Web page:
House and Land


Sarah Louise, fresh from the opalescent vision of her solo LP earlier in the year, is back in league with her folk foil Sally Anne Morgan for a new album under the House and Land banner. As with their last album, the duo makes a sizeable impression with a palette of sparse folk on Across The Field. They exhume traditional folk songs from another time, but much like fellow traveler Jake Xerxes Fussell, their delivery doesn’t feel antiquated. There’s a timelessness inherit in their work, blending their more experimental sensibilities with the weathered and worn material to soothe the heartache of the modern music listener. They’re running Elizabeth Cotton through a Loren Connors filter – finding the starkest kernel of folk and blues and baking it in the sun.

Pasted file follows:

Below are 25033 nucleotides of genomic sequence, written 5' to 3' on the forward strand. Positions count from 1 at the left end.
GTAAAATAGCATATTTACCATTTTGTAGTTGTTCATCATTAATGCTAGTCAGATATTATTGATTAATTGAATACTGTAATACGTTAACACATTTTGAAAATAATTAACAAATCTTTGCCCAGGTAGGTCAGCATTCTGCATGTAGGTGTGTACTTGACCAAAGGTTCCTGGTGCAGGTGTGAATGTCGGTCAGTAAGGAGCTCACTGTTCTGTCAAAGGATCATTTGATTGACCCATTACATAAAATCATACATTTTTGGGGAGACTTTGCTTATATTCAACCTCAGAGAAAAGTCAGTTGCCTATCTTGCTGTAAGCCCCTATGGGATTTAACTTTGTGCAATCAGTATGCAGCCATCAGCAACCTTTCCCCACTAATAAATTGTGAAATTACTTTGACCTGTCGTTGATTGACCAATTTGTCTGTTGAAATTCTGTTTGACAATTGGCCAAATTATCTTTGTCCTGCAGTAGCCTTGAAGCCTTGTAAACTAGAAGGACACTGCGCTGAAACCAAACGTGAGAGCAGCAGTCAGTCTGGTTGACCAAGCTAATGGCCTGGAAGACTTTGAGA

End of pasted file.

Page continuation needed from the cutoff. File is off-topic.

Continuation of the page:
The album leans directly into sorrow, choosing songs that are steeped in a sadness that resonates across eras. Morgan’s fiddle is strident, holding court without showing a shred of lost love, but the pair’s voices can’t help but hang with a delicate dourness. The weight of years pulls heavy on these songs and House and Land etch them straight into the skin, turning the soul to scrimshaw and laying out the burden of decades in intricate detail. The songs on Across The Field seep into every pore on first listen, but they don’t suffocate. They may be achingly sad, but they never seem to wallow. Instead, as the album comes to a close the listener is purged, washed clean of longing and lowness – each rinsed away in the stream of strings and song that the pair have poured out through the album. Their sophomore release proves the pair are brilliant interpreters of song, and you’d do well to get acquainted with them.

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